Lesson 3: Computer Science with the Shake

Understanding Computer Science with Your Shake!

Lesson Length: ~1 hour

Lesson Objective:

Use Raspberry Shake to understand core Computer Science principles and lay the groundwork for future coding projects with the Shake.

Classroom Prep:

  • Ensure that your Raspberry Shake is setup and connected to the internet
  • Install Node-Red on a computer, and practice with it to gain understanding
  • Create a ShakeMeter in Node Red (follow this tutorial)
  • Prepare to provide students access to computers with internet access
  • Pre-install Node-Red on the student computers (optional – can be done in class too)
  • Print student reading materials (optional)

This lesson plan assumes that educators have gone through and completed all setup necessary for the Raspberry Shake. Regardless of whether you have or have not completed set up, we recommend that before educators start teaching with the Shake, they visit and read through our Classroom Tips page. Then, you are ready to get your classroom shaking!

Learning Context/Anticipatory Set:

Before instruction, spark the students interest with having a “Shakemeter” running live on your screen (follow the tutorial here to build it). Tell the students that this is the next exciting direction to go in with the Shake – computer science and programming!

Key Terms:

  • Computer: A device that accepts data as input, processes that data using logical processes called programs, and outputs the processed data
  • Input: When a computer or device is receiving a command or signal from outer sources
  • Output: The signal that the computer sends out to another device or system, or to the screen
  • Process: The instance of a computer program that is being executed
  • Analog: Of or pertaining to continuous variations or transmissions of a continuous signal
  • Digital: Of or pertaining to discrete measurements or approximations that can be stored by a computer
  • Network: A set of computers connected together for the purpose of sharing resources
  • Internet: The global information system that is logically linked together by a globally unique address space, based on the Internet Protocol (IP)
  • UDP (User Datagram Protocol): A protocol for sending data over a network

Direct Instruction:

Basics of Computer Science – with Raspberry Shake

Use Raspberry Shake to understand core Computer Science principles and lay the groundwork for future coding projects with the Shake.

To fully understand the Raspberry Shake, you must understand at least the very basics of computer science. In this lesson we will go through those basics, in order to set the foundations for opportunities in the future to do community projects. So, let’s start with the basic question:

What is a computer?

Code.org has this excellent video. Please share with your students!

In summary, computers receive an input, process and store information, then provide an output.

It is important to understand that all data and information computers deal with is digital data. It is expressed, at least in the computer’s inner workings, as ones and zeros.  These are decoded and encoded to make it easier for humans to read. The real-world complement to digital data is analog data, which is just a constant stream of information represented by a continuously variable physical quantity. Digital data approximates analog data using a process known as sampling.  You can think of this as putting many points along a curve and connecting those points like connect-the-dots. The analog signal and the digital signal will never perfectly sync up, but the digital signal is a good approximation.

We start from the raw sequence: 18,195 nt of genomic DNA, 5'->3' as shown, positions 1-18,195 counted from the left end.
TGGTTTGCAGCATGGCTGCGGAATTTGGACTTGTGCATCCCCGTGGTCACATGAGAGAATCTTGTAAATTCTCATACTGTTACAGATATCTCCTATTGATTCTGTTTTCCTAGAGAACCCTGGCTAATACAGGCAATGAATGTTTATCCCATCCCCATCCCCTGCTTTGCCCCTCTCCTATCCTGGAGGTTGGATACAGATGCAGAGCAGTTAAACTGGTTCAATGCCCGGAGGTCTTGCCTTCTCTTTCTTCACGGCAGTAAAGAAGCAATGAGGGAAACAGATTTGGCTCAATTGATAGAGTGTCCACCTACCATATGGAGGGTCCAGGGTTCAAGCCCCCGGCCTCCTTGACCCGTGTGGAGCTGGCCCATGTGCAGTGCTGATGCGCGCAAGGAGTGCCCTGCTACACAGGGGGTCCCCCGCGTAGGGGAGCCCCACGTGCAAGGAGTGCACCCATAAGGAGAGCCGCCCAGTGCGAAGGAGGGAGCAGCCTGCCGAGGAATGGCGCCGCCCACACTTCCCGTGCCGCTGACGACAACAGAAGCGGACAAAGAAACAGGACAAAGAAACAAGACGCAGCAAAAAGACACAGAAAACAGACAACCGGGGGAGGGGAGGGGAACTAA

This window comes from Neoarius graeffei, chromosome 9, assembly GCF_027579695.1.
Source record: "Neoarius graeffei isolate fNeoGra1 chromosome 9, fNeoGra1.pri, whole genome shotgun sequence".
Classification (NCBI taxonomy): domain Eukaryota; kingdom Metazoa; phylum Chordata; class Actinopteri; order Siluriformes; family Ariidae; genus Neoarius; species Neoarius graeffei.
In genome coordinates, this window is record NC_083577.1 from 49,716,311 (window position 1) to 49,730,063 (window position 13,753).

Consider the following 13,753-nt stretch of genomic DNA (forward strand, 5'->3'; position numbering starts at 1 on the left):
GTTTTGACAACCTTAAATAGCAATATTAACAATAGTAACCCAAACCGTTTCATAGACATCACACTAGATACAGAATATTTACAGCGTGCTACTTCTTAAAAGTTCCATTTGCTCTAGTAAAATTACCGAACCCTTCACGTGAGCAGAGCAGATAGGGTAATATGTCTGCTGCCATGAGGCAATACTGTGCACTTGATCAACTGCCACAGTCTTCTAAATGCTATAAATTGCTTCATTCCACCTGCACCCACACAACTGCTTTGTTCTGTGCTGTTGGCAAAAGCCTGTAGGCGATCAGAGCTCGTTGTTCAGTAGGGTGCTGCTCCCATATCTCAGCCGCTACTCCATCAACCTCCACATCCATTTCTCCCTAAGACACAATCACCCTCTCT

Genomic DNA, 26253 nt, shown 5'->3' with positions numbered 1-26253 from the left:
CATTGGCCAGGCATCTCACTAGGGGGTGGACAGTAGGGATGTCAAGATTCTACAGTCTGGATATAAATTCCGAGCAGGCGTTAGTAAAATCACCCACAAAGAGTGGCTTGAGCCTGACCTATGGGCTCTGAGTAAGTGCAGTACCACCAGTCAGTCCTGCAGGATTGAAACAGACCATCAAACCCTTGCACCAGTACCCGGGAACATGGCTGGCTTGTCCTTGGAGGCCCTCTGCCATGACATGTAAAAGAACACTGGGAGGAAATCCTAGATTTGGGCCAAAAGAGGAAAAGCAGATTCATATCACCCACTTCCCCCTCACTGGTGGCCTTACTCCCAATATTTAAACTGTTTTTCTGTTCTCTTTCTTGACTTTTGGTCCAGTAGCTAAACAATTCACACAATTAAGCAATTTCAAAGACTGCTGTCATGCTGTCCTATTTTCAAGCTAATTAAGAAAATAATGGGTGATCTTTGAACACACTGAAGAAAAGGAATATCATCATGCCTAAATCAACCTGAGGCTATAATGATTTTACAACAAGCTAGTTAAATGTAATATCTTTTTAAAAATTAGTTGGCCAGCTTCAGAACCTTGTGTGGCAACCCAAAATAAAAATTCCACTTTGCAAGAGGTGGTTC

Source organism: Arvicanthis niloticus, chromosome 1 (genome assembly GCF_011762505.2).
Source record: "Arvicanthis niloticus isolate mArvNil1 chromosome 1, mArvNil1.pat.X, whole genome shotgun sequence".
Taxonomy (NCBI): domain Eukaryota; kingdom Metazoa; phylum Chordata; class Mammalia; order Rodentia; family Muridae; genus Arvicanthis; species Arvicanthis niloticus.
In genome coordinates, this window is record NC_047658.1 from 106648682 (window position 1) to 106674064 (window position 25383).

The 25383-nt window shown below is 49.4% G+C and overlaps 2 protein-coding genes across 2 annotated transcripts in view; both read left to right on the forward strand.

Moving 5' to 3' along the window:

We can understand these concepts very well through understanding the Raspberry Shake and the components that make it up. We have the Raspberry Pi, which is the main “computer”. We also have the geophone sensor and digitizer as part of the Raspberry Shake board. The geophone responds to analog data signals, because of its ability to turn ground movement into a constant stream of voltage information. Then, that voltage is sampled by the digitizer, which means it records a data point by converting the data from voltage (analog) to digital. This process of quantifying voltage data is the heart of the process of recording seismic data. 

The class will take these concepts and use them as part of a coded program to process and display the Raspberry Shake’s UDP data!

Practice:

Time: 20+ minutes – Start with Node-Red connectivity

(If there is less than 20 minutes remaining, go to closing and complete this activity next class.)

Every student should get out a laptop or a Raspberry Pi to run a Node-Red Server on. Students can work together in pairs.

Follow this tutorial to get started.

Closing:

Time: 5-10 minutes — Written Reflection

Students write a short, 3-5 sentence reflection on what they learned and any insights they made.

  • Did today’s lesson change your perspective on computer science?  How?
  • Did it increase your curiosity?  Why?
  • Was it difficult to understand?   Why?
Lesson 3.1: Programming a Shakemeter